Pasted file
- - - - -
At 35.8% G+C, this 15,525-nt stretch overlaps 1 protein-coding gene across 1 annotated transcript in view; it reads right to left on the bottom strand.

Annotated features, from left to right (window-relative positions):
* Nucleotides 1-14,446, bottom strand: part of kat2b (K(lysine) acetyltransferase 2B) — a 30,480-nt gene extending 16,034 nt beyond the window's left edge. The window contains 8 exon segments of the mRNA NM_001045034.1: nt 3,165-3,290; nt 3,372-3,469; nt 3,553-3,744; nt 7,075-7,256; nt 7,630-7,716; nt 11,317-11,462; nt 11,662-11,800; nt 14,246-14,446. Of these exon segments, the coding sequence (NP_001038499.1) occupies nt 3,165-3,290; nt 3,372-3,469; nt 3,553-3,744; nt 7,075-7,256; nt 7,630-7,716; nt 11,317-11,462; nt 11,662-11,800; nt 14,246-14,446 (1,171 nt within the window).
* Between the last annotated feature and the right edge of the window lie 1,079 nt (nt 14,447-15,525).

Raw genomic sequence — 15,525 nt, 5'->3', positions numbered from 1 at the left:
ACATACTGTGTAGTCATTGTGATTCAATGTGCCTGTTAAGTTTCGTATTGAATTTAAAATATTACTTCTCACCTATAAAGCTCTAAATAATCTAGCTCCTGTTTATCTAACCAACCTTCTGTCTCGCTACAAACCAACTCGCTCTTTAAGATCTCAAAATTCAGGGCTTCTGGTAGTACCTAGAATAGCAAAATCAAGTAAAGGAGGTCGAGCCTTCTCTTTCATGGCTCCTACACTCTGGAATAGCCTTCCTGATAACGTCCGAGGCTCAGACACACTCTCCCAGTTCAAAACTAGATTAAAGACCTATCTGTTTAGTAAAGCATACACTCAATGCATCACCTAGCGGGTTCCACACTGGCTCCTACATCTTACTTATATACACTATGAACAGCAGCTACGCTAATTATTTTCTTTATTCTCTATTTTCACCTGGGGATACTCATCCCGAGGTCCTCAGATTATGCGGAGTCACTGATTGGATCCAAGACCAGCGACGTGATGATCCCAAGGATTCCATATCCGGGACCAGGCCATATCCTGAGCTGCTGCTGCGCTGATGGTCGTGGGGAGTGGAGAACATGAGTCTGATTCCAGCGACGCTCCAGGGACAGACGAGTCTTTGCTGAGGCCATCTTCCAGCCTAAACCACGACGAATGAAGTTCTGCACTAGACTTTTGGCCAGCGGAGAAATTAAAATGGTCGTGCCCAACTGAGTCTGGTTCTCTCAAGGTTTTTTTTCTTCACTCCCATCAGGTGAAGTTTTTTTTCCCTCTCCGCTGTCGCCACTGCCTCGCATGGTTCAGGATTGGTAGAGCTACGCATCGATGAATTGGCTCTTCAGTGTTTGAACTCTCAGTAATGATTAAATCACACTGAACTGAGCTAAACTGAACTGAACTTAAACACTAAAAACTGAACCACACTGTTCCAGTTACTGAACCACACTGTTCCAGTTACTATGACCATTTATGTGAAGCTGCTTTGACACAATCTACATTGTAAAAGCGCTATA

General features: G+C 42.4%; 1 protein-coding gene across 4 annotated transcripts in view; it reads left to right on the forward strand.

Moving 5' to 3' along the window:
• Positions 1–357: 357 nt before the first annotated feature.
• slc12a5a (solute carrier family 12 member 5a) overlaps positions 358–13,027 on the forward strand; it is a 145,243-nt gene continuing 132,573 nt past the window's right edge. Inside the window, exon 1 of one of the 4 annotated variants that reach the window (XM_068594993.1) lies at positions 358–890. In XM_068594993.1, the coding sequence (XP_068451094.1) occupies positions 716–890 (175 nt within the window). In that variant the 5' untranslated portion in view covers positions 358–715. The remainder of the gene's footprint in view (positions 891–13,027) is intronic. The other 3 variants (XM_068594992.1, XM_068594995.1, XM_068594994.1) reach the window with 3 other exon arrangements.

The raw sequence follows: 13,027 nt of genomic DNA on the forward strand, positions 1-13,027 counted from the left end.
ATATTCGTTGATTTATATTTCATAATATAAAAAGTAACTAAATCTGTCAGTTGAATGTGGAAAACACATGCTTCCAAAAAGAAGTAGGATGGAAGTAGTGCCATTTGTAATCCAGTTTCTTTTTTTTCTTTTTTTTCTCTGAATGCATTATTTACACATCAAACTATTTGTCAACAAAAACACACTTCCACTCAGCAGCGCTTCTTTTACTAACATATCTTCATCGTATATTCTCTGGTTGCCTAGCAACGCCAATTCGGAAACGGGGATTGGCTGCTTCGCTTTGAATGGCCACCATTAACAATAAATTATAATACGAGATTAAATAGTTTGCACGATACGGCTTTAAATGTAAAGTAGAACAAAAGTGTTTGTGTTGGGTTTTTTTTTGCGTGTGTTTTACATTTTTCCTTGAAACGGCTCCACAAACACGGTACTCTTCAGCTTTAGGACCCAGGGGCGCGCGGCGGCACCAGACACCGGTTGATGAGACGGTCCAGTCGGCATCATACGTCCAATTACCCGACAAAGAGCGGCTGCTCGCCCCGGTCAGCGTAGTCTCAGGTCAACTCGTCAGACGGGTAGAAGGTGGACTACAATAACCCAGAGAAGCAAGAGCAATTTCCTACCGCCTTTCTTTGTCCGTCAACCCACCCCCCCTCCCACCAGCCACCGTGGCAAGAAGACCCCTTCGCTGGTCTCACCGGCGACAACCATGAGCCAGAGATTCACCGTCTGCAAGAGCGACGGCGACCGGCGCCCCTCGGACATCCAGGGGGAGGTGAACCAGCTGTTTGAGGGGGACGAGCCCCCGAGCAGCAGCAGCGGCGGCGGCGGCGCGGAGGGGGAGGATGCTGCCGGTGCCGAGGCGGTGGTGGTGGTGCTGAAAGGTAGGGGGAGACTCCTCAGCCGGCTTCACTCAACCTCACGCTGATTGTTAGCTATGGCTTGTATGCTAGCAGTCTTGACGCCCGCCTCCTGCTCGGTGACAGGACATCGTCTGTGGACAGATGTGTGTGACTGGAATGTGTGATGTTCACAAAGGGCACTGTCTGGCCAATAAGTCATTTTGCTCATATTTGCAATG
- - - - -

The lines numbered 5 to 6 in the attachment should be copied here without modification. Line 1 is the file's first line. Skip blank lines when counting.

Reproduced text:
Raw genomic sequence — 15,525 nt, 5'->3', positions numbered from 1 at the left:
ACATACTGTGTAGTCATTGTGATTCAATGTGCCTGTTAAGTTTCGTATTGAATTTAAAATATTACTTCTCACCTATAAAGCTCTAAATAATCTAGCTCCTGTTTATCTAACCAACCTTCTGTCTCGCTACAAACCAACTCGCTCTTTAAGATCTCAAAATTCAGGGCTTCTGGTAGTACCTAGAATAGCAAAATCAAGTAAAGGAGGTCGAGCCTTCTCTTTCATGGCTCCTACACTCTGGAATAGCCTTCCTGATAACGTCCGAGGCTCAGACACACTCTCCCAGTTCAAAACTAGATTAAAGACCTATCTGTTTAGTAAAGCATACACTCAATGCATCACCTAGCGGGTTCCACACTGGCTCCTACATCTTACTTATATACACTATGAACAGCAGCTACGCTAATTATTTTCTTTATTCTCTATTTTCACCTGGGGATACTCATCCCGAGGTCCTCAGATTATGCGGAGTCACTGATTGGATCCAAGACCAGCGACGTGATGATCCCAAGGATTCCATATCCGGGACCAGGCCATATCCTGAGCTGCTGCTGCGCTGATGGTCGTGGGGAGTGGAGAACATGAGTCTGATTCCAGCGACGCTCCAGGGACAGACGAGTCTTTGCTGAGGCCATCTTCCAGCCTAAACCACGACGAATGAAGTTCTGCACTAGACTTTTGGCCAGCGGAGAAATTAAAATGGTCGTGCCCAACTGAGTCTGGTTCTCTCAAGGTTTTTTTTCTTCACTCCCATCAGGTGAAGTTTTTTTTCCCTCTCCGCTGTCGCCACTGCCTCGCATGGTTCAGGATTGGTAGAGCTACGCATCGATGAATTGGCTCTTCAGTGTTTGAACTCTCAGTAATGATTAAATCACACTGAACTGAGCTAAACTGAACTGAACTTAAACACTAAAAACTGAACCACACTGTTCCAGTTACTGAACCACACTGTTCCAGTTACTATGACCATTTATGTGAAGCTGCTTTGACACAATCTACATTGTAAAAGCGCTATA